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Fall 2013 - 63820 - PA393L - Advanced Policy Economics

Health Care Finance

Instructor(s): Warner, David C.
Unique Number: 63820
Day & Time: M 6:00 pm -9:00 pm
Room: SRH 3.221/212
Waitlist Information:For LBJ Students: UT Waitlist Information
Course Overview

Students are required to take an additional three-hour course in policy economics, selected from among a set of courses focusing on the application of economic theory and techniques to a specific area of public policy. Course options include macroeconomics, public finance, regulation, international trade and finance, natural resources and environmental policy, health policy, transportation policy, human resource development, urban and regional economic development, international development, education policy, social policy, and labor economics. Not all options are offered every year. This course is usually taken in the second year. 

Section Description

Much of the content for this course will be driven by the U.S. Supreme Court's decision on the Affordable Care Act.  In addition to issues regarding state implementation of new mandates and responsibilities, the capacity of the federal government to fund the expansions and the ability of the authorities to encourage and support higher quality but less costly care there will be the challenges of imposing this system on a health care delivery system that has been nurtured by a much more fractionated insurance system. The challenge will be  to develop denominator based planning, and to apply managed care to new populations (Medicare and Medicaid) and new services (mental health and developmental disabilities). This is all taking place in the shadow of a divided government where Medicare and Medicaid have taken on great symbolic significance. Other factors such as an aging population and rapid technological change in medical care and in information processing capacity are driving further changes.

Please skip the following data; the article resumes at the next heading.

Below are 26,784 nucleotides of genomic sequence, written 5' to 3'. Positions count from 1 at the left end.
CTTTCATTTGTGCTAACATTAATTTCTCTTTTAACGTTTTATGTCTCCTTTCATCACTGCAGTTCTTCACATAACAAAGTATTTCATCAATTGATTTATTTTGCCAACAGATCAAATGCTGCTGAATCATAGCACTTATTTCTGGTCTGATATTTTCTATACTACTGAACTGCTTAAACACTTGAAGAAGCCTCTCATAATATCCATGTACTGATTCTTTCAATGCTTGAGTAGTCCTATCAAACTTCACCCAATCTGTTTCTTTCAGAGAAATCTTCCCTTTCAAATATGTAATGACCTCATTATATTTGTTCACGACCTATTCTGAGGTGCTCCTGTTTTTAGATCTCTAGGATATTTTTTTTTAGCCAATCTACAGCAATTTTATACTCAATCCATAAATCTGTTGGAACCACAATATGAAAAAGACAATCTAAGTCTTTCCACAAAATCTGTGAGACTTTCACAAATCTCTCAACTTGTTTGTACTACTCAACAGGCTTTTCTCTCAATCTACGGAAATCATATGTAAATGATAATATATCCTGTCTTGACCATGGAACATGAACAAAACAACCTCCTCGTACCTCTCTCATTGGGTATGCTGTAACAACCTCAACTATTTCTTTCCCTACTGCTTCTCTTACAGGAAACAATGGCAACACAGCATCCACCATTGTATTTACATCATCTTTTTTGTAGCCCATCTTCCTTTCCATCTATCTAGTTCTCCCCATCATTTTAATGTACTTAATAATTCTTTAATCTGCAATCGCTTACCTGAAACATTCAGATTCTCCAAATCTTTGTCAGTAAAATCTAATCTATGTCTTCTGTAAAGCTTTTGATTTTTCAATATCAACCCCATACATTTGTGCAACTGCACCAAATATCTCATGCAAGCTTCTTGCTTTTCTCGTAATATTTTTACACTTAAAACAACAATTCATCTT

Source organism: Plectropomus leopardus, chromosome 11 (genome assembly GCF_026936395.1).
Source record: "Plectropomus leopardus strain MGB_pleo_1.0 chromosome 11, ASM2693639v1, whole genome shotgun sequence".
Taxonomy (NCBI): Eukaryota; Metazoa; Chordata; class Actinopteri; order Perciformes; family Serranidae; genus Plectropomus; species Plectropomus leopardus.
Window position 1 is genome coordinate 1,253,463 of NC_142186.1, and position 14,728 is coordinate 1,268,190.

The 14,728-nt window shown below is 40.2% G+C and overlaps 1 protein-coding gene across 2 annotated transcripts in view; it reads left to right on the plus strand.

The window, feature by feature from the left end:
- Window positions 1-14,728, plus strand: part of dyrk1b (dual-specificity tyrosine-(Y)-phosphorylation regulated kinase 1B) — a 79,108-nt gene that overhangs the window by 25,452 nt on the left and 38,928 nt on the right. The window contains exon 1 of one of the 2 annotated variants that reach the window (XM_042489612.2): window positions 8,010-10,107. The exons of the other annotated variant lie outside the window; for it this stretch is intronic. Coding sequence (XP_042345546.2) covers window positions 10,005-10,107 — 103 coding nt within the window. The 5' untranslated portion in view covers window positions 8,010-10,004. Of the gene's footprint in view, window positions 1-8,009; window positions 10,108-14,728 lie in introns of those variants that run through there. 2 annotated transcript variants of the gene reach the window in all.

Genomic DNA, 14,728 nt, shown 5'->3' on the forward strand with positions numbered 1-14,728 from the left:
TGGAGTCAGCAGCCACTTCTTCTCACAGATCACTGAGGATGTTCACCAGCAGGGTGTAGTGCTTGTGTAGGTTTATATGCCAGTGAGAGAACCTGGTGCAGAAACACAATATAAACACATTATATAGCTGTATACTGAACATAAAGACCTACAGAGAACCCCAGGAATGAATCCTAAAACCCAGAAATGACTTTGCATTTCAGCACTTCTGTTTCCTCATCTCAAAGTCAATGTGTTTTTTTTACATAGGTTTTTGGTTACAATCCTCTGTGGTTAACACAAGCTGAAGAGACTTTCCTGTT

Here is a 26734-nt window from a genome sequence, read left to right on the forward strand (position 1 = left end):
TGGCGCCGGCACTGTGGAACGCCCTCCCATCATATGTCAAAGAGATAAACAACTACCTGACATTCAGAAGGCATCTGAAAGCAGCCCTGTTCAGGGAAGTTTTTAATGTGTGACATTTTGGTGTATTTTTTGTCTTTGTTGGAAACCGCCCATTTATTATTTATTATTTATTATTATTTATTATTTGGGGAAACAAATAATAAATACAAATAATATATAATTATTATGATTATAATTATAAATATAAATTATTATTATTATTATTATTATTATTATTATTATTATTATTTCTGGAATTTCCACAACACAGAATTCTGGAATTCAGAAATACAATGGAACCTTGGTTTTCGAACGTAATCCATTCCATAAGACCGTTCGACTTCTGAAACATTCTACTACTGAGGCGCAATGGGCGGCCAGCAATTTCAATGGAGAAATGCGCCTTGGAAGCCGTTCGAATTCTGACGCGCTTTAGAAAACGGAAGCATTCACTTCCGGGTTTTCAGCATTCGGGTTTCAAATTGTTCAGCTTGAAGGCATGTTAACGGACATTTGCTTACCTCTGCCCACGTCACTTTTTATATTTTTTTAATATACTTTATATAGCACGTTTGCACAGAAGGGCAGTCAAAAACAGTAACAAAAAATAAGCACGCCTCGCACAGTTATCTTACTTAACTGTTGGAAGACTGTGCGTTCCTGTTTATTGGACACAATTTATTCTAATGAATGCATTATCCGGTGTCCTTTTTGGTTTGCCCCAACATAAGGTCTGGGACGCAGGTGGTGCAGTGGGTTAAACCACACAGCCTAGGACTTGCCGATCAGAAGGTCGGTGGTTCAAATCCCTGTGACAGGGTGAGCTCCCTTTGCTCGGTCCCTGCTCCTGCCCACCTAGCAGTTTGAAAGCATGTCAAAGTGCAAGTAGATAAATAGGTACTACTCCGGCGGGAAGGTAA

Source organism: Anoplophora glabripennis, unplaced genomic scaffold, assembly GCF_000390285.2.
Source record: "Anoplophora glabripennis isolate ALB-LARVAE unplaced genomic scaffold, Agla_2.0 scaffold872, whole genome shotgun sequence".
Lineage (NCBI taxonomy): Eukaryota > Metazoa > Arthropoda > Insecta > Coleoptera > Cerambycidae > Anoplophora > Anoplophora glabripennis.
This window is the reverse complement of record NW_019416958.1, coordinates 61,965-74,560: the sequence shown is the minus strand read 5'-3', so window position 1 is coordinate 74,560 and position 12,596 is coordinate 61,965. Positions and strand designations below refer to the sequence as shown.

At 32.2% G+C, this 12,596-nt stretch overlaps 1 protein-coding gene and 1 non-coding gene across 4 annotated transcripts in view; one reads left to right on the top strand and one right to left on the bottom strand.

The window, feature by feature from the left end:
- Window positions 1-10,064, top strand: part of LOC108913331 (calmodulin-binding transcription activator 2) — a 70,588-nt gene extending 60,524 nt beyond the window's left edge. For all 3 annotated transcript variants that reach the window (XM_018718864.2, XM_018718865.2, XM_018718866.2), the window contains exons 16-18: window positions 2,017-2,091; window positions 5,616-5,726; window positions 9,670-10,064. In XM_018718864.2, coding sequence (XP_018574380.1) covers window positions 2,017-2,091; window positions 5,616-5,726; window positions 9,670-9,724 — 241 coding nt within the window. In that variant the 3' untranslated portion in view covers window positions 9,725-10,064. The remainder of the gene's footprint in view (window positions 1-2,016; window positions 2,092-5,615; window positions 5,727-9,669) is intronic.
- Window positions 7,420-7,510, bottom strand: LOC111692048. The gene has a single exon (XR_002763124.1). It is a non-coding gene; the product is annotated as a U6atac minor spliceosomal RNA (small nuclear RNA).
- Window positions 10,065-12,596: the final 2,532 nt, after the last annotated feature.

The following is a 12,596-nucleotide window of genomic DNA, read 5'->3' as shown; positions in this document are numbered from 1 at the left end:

This course will try to provide some contemporary skills as well as provide background which will enhance the student's capacity to function in the health care arena. Because so much of the material is evolving we may have guest lecturers for portions of several of the classes.

The requirements will include one 5-6 page, single-spaced briefing paper and a research paper (about 20 pages). There will be an open book exam. Some topics worthy of analysis might be a comparison of several states with regard to hospital and health plan concentration, quality assurance, undermanaged care and antitrust protections, a look at changes in contracting, credentialling, alternative strategies for raising capital, or the economics or financing of a particular disease or condition.Papers on implementation challenges faced by the Affordable Care Act in a number of arenas will be also encouraged. Alternatively you might do a project for a health provider or agency or  work on one of several projects, with which I may be able to put you in touch. As long as a paper or project can be broadly conceptualized as health care finance it qualifies. Grades will be based on class participation (30%), final paper (30%), briefing paper (20%), and exam (20%).